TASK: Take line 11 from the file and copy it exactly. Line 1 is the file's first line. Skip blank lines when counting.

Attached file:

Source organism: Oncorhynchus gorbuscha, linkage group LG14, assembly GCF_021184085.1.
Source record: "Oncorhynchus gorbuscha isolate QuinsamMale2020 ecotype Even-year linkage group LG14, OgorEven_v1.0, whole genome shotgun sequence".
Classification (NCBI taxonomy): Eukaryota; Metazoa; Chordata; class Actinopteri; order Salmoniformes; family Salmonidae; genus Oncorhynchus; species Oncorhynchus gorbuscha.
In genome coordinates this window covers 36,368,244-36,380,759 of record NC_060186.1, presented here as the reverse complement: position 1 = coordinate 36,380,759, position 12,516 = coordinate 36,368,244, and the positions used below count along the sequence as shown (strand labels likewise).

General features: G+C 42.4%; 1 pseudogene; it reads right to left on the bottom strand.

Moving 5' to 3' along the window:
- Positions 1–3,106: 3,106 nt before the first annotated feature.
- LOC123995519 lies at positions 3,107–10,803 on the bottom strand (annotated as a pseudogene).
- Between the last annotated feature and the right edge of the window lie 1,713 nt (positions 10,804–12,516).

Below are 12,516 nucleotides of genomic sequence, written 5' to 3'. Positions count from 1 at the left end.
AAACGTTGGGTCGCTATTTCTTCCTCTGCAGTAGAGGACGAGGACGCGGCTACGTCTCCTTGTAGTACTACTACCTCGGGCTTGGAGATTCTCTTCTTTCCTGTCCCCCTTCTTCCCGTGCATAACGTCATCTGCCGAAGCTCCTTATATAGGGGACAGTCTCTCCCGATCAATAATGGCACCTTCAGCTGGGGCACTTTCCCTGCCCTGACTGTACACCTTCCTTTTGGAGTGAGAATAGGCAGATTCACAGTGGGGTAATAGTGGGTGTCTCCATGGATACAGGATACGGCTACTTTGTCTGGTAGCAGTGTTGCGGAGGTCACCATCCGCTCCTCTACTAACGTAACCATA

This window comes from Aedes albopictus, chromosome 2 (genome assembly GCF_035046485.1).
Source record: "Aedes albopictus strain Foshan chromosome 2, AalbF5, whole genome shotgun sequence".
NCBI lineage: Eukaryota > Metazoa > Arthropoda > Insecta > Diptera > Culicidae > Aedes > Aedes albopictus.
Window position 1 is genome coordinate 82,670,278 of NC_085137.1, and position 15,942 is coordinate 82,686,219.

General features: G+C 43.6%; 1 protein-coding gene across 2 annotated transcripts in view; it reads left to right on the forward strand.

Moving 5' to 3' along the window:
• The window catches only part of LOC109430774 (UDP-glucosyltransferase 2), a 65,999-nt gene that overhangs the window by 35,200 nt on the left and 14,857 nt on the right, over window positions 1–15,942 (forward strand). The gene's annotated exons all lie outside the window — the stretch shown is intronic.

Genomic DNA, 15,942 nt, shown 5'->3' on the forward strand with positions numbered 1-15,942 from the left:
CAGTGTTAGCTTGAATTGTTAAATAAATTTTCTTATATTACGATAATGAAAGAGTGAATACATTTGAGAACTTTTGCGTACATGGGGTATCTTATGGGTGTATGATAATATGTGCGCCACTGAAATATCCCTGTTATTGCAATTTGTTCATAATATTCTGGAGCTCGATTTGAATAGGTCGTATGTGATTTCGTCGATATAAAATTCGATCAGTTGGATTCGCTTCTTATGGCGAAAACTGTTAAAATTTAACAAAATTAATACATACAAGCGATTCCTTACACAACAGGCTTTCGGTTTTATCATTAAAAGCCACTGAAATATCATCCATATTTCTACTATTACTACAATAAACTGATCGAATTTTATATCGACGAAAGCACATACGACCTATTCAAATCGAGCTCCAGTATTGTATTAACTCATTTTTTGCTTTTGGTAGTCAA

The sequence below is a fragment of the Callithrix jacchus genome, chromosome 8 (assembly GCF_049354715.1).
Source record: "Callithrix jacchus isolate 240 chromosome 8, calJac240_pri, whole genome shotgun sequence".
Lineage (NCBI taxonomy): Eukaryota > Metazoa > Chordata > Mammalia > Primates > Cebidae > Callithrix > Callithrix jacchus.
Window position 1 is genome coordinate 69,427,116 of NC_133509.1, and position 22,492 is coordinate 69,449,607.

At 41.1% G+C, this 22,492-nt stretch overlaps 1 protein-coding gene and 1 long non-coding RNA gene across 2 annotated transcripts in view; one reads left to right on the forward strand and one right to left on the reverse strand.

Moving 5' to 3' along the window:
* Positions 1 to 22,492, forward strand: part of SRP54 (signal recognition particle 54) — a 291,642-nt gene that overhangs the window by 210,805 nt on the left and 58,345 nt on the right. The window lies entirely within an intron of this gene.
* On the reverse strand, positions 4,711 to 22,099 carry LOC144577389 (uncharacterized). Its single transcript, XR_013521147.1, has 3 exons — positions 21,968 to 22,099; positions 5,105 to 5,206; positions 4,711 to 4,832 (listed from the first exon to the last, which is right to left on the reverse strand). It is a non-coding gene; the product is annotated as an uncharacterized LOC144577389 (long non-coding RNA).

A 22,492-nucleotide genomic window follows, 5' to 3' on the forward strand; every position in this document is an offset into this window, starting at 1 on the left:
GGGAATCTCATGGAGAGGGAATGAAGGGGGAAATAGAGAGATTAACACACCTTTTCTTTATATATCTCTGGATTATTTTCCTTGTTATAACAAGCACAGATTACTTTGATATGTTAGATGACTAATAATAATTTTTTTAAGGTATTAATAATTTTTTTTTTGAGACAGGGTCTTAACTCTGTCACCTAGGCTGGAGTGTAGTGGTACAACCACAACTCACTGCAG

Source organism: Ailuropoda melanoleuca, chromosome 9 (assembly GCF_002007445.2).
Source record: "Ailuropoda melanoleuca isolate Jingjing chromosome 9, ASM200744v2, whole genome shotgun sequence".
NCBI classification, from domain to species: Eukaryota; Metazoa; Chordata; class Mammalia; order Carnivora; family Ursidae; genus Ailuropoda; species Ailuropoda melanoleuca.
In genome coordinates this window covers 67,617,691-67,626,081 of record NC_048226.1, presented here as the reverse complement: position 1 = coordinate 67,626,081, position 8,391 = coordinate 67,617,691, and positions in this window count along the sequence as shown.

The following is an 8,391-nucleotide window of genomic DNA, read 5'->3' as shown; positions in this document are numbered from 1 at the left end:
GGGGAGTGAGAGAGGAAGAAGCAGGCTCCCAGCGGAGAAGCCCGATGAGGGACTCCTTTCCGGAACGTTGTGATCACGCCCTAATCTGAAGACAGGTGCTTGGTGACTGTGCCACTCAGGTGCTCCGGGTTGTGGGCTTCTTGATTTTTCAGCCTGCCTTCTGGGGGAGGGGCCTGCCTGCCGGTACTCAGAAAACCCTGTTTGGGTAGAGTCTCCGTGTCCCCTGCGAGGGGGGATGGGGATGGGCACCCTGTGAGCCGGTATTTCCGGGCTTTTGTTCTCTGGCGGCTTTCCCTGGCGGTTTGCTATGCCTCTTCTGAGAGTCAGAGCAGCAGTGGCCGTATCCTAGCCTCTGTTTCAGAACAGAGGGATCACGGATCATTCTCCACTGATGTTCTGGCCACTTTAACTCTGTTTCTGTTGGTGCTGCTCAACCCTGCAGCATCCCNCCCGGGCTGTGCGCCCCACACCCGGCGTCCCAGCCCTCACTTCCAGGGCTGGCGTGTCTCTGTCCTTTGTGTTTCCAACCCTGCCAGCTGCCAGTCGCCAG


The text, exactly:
AAACGTTGGGTCGCTATTTCTTCCTCTGCAGTAGAGGACGAGGACGCGGCTACGTCTCCTTGTAGTACTACTACCTCGGGCTTGGAGATTCTCTTCTTTCCTGTCCCCCTTCTTCCCGTGCATAACGTCATCTGCCGAAGCTCCTTATATAGGGGACAGTCTCTCCCGATCAATAATGGCACCTTCAGCTGGGGCACTTTCCCTGCCCTGACTGTACACCTTCCTTTTGGAGTGAGAATAGGCAGATTCACAGTGGGGTAATAGTGGGTGTCTCCATGGATACAGGATACGGCTACTTTGTCTGGTAGCAGTGTTGCGGAGGTCACCATCCGCTCCTCTACTAACGTAACCATA